“Our sorrows and wounds are healed only when we touch them with compassion.” – Buddha
I know that I am not alone in the sentiment that the work I do as a psychotherapist is a calling, a deep purpose with tremendous meaning and the potential to help the world continue to spin on its axis. Like others in the profession, I know I feel there is a spiritual element in the healing journey that transcends religious affiliation, technique or training but truly is that which unites humanity in the common innate capability to heal. We, as therapists of integrity, are the “holders” of the space of healing, the witness-bearers of our clients’ stories. The people we help have invited us to journey with them for a short time as they work through trauma, loss, grief, depression. I say in all seriousness that it truly is a deep honor and privilege to bear witness and assist clients to ascend to new chapters of health and wellness.
Many of my clients have experienced relational trauma (in love, work or family). It is paramount that those recovering from abuse (and any situation, for that matter) receive a validating therapeutic environment where they can rebuild trust and establish a sense of emotional safety. Sadly, some clients come to me from prior therapy experiences with other practitioners, feeling less than supported or validated (by prior therapists). When clients experience a “safe holding environment” (Winnicott, 1953) to explore their healing process, they are able to move forward to reach therapeutic goals.
What to look for when you are seeking the assistance of a therapist:
1.Be sure you interview on the phone the therapist you are considering establishing with before you schedule your first appointment. You want to be sure the clinician has training/expertise in the areas you are seeking help with (i.e. EMDR therapy for trauma work). Where did they get their training, what books do they recommend for the particular issue you need help with, how long have they been practicing?
2. What is the therapist’s style ? I believe that when a client comes from a history of abuse (trauma/loss/etc), they require a strengths-focused, validating and client-centered approach to healing. What this means is that the therapist takes the stance of “unconditional positive regard” (Rogers, 1959) and believes in the innate healing potential of their client. The therapist holds a consistent, compassionate, ethical environment which empowers the client to draw conclusions or answers to problems and resolve that which needs freeing from the psyche.
3. What techniques does the therapist use? The clinician may be providing psycho-education and direct guidance, but it is executed in such a manner which validates the clients experience and permits the client to do the work of healing. Some clinicians theoretical orientation may be narrative (use of story), cognitive behavioral, psychodynamic, humanistic, brain-wise (bringing in neuroscience), trauma-informed, etc. Ask what these styles mean and how they are utilized in therapy. If the clinician is trauma-informed, they will be engaging in the five principles of: safety, transparency and trustworthiness, choice, collaboration and mutuality, and empowerment (SAMHSA, 2019).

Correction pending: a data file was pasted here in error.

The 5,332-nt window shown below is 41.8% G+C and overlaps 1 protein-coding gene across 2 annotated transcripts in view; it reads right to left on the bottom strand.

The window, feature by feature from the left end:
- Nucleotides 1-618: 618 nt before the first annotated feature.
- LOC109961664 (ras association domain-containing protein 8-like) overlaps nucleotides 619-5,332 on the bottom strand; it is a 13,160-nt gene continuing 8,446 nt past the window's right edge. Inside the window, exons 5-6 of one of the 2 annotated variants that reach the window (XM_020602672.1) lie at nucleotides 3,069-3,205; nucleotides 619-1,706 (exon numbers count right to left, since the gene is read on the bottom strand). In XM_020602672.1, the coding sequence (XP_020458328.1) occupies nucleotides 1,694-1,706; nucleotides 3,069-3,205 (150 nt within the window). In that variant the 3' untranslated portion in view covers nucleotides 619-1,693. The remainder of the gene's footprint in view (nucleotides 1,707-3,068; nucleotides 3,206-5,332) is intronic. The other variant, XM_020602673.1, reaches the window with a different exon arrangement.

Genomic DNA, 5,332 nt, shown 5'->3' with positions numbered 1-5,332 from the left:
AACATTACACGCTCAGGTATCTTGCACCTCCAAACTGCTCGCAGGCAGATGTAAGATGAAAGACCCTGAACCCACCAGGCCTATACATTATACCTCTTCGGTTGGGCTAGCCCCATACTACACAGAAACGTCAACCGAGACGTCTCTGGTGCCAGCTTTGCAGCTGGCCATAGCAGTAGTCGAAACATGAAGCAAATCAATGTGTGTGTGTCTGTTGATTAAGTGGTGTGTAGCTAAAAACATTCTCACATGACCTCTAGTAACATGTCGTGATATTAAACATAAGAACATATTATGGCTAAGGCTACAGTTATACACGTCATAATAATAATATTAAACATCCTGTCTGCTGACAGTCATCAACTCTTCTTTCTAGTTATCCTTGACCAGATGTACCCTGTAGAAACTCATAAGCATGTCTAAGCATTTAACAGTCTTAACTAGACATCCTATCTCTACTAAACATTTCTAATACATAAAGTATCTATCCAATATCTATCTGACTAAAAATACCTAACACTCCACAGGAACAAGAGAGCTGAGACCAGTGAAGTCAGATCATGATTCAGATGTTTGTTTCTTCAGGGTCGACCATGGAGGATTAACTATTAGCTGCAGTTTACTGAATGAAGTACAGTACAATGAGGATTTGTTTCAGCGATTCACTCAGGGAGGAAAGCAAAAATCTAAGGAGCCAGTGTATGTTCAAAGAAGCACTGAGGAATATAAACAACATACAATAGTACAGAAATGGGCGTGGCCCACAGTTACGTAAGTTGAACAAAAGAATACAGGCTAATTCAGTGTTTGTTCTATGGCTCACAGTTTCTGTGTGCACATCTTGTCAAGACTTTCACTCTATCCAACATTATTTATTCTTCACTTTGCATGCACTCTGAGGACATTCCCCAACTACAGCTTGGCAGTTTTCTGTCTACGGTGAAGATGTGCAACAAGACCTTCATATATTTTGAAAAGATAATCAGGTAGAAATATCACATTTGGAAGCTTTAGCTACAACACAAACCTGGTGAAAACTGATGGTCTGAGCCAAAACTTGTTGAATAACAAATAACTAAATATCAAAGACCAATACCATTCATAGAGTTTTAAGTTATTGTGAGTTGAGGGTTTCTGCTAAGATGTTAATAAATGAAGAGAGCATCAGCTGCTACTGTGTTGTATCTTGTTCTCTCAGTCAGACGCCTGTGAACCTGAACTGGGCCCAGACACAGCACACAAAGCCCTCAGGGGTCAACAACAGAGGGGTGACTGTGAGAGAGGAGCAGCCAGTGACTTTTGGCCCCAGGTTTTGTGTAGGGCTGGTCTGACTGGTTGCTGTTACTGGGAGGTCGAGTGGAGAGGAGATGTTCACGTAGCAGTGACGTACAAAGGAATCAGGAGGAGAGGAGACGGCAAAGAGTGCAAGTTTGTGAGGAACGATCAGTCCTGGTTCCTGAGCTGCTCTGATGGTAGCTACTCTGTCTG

4. Be sure you understand the consent for treatment, which essentially describes the practice policies, costs and payment policies, length of treatment anticipated, services provided, limits of confidentiality, cancellation policy, and other legal/ethical/business components. Your therapist should go over all of this information at the very beginning of treatment and answer any of your questions without reservation.
5. What if you don’t think you are a good match? That’s ok! Just keep on moving, don’t give up, and interview other therapists for better fit before you book that first session. We, as psychotherapists, all have different styles, interventions, and personalities. I like to think most of us are at minimum, empathic and compassionate, as well as people of integrity, but I know that in any profession there are unfortunately, some outliers. Therefore, as a potential new client, it is always a good idea to ask your friends and colleagues for a good recommendation and also do some research about the therapist you’d like to see.
6. What is their reputation in the community from people you know? Word of mouth recommendation is always the best way to land safely with an excellent therapist. What is their online presence like? Do they have a website, blog, published works, podcasts/collaboration with associations and other vetted mental health providers? There will always be unsavory cybertrolls who want to defame ethical, responsible clinicians online, so be mindful of any random troll comments on blog posts or reviews. Ethical therapists do not seek out reviews. (Unfortunately, large platforms like Google and Amazon are not regulated to prevent trolls/cyber-predators from making untrue, defamatory comments).
7. If at any point you are unhappy with the services you are receiving, you need to share your concern immediately with your therapist. An ethical therapist will hear your concerns and work with you to determine if continuing to work together is indicated or if a referral to another helping professional would be a better course of action (for example, for a different type of expertise, etc). Some clients are better served with different techniques, interventions and styles of other practitioners. Honesty, trust, and safety is a mutual process in the therapeutic relationship.
Retrieved from January 10, 2019: https://www.samhsa.gov/nctic/trauma-interventions
Retrieved from January 10, 2019: https://pdfs.semanticscholar.org/cd4f/6ead952372d350ff792d212cb9d6de9c5f48.pdf
Retrieved from January 10, 2019: